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Are lawyers getting in the way of cloud-based security?

Ellen Messmer | Nov. 8, 2012
In an age where enterprises and their employees are being relentlessly targeted with malware-based phishing, denial-of-service and other attacks, the ability of the IT security staff to defend their networks and valuable corporate data faces yet one more obstacle, according to some: their own company lawyers.

Trying to build confidence, Microsoft is striving for transparency by submitting information related to security in its Microsoft Azure, Office 365 and other cloud offerings to the CSA's Security Trust and Assurance Registry (STAR), a repository of vendor-submitted information about security practices. (A CSA official today noted third-party certification of cloud-provider security is expected to be in place next year as well to augment the service provider self-attestation found in STAR).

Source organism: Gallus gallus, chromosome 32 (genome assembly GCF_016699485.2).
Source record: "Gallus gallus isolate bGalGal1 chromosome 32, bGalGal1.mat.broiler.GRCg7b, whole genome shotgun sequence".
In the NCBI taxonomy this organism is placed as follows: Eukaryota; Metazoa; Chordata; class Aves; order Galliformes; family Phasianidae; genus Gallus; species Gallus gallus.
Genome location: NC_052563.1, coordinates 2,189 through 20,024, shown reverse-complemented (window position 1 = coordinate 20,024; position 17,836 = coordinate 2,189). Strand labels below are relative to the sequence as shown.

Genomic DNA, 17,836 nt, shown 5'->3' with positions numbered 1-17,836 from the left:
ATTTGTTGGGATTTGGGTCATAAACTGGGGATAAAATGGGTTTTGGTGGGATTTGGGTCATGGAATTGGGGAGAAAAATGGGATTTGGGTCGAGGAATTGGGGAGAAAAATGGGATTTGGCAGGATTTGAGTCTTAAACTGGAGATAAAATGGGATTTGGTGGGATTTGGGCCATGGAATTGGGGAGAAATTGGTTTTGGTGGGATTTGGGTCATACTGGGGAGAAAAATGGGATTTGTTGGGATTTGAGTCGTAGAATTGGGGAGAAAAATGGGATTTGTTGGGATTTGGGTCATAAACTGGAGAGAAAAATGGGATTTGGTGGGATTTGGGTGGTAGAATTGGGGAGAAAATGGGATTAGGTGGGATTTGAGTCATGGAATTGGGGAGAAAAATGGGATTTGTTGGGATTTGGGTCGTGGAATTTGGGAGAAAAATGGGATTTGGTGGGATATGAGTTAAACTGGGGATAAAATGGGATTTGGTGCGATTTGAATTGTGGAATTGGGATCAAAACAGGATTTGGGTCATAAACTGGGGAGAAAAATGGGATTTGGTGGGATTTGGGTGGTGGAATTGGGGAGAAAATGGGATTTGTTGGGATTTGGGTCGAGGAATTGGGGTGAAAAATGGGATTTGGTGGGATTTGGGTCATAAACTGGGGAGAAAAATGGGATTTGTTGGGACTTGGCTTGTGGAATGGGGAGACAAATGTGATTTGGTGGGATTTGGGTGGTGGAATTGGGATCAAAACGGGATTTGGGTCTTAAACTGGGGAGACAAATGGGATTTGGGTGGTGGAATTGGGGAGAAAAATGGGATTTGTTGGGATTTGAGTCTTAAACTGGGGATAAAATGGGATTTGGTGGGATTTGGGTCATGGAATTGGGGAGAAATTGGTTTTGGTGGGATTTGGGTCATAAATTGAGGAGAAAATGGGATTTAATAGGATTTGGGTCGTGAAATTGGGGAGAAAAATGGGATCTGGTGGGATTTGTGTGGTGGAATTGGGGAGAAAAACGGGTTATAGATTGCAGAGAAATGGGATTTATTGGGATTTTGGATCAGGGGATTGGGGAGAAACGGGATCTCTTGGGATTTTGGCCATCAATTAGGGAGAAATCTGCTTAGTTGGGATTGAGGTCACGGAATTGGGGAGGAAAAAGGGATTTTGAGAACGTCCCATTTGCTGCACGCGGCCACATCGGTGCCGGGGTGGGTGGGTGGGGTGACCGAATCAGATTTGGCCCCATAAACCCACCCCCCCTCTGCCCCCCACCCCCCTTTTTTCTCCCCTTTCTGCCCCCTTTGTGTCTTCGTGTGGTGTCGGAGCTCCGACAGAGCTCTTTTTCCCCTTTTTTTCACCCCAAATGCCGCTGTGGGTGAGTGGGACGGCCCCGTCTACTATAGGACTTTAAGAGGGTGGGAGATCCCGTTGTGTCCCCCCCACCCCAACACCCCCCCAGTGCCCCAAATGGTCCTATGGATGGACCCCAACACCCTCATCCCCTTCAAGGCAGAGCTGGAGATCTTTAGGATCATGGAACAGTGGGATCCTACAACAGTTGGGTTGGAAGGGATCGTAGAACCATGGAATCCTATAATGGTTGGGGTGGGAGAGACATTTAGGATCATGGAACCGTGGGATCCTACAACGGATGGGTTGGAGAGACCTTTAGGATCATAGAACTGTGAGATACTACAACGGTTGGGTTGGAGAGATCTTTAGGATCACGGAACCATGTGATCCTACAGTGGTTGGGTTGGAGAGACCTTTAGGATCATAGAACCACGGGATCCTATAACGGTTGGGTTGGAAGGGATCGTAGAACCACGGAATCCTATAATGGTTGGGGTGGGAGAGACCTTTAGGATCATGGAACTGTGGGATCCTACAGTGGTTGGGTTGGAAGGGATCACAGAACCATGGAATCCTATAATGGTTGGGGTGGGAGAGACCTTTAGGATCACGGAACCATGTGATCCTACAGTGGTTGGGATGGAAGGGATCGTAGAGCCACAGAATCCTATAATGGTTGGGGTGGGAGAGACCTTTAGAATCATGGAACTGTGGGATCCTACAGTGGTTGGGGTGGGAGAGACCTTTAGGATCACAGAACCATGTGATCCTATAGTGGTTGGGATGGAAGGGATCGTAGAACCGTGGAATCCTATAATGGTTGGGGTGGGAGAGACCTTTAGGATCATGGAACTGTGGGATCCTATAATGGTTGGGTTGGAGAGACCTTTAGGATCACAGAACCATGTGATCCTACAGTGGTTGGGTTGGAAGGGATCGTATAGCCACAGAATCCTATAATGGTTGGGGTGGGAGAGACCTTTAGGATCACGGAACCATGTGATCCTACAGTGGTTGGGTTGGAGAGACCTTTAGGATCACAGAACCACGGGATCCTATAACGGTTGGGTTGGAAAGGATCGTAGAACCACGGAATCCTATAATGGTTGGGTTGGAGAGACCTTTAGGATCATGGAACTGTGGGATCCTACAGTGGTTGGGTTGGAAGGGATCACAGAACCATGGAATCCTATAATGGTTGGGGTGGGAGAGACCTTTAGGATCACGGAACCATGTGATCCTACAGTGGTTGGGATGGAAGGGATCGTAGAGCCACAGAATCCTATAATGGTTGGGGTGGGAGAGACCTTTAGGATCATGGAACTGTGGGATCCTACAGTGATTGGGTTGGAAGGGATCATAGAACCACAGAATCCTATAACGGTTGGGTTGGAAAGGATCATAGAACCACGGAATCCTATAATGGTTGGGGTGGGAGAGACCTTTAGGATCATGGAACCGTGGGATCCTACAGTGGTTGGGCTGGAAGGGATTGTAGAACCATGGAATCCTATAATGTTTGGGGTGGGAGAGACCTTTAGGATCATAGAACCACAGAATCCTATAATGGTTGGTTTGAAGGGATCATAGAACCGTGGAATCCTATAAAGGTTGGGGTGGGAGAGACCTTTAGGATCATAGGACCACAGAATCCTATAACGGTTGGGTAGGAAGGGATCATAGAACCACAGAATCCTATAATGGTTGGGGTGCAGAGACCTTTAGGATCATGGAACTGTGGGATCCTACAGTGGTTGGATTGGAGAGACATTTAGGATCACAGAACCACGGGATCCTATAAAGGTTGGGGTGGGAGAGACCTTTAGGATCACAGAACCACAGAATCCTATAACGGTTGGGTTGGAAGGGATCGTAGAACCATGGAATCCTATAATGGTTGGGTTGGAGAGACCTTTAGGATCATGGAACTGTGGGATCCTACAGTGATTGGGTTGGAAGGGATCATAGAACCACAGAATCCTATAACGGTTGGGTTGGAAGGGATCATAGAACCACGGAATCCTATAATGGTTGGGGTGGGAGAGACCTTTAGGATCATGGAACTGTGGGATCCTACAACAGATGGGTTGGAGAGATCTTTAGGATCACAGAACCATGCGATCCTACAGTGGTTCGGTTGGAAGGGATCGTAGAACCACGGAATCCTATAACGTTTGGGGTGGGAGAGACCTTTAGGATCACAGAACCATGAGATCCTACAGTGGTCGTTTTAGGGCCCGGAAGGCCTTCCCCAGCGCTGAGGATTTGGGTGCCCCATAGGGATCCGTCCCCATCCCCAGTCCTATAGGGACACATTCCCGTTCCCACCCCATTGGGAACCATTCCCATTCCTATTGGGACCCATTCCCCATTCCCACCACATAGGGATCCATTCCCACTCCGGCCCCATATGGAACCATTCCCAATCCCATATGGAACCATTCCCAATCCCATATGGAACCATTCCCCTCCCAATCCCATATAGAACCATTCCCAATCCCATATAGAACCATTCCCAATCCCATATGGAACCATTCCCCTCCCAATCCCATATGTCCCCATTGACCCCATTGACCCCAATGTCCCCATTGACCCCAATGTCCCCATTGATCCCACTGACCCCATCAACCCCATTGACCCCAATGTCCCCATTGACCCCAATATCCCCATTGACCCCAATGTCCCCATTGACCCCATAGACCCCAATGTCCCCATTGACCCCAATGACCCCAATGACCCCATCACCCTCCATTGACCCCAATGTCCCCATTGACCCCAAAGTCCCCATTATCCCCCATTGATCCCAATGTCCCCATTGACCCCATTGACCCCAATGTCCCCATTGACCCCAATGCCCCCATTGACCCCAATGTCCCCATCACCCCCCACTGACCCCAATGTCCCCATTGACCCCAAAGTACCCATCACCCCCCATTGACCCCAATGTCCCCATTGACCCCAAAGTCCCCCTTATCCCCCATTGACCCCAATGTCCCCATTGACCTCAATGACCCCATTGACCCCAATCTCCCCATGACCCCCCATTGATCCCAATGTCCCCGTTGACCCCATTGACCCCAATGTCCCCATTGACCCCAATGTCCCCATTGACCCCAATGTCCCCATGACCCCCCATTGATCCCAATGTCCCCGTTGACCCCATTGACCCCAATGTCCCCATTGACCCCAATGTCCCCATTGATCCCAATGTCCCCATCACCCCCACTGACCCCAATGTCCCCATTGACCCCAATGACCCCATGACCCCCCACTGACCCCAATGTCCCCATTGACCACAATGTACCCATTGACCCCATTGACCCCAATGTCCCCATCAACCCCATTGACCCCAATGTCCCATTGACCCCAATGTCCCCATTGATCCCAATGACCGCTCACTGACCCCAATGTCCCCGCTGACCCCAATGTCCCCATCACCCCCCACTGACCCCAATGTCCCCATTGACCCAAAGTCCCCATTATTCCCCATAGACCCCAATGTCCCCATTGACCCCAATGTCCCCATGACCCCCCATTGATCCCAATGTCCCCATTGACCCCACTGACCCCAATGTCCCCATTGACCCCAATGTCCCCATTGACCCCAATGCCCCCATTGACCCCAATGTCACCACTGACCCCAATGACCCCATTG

Microsoft has also created what it calls the Cloud Security Readiness Tool, described as a set of questions on security architecture, authentication and other topics that can be used for "starting the conversation" with executives and help them get comfortable with concepts they may not be familiar with. "There's still a lot of confusion about what cloud computing is," Rains said in his keynote.

In yet another talk, Tom Kellermann, vice president of cybersecurity at Trend Micro, gave a riveting description of East European and Asian cybercrime and espionage and how victimized companies are being "hunted" as part of a massive "colonizing of the infrastructure." He also added a few observations about lawyers.

The IT security professional is going to have to work to explain the nature of today's security threats to the company lawyer, among others, including the CIO. "Take your general counsel to lunch," he recommended.

 

 

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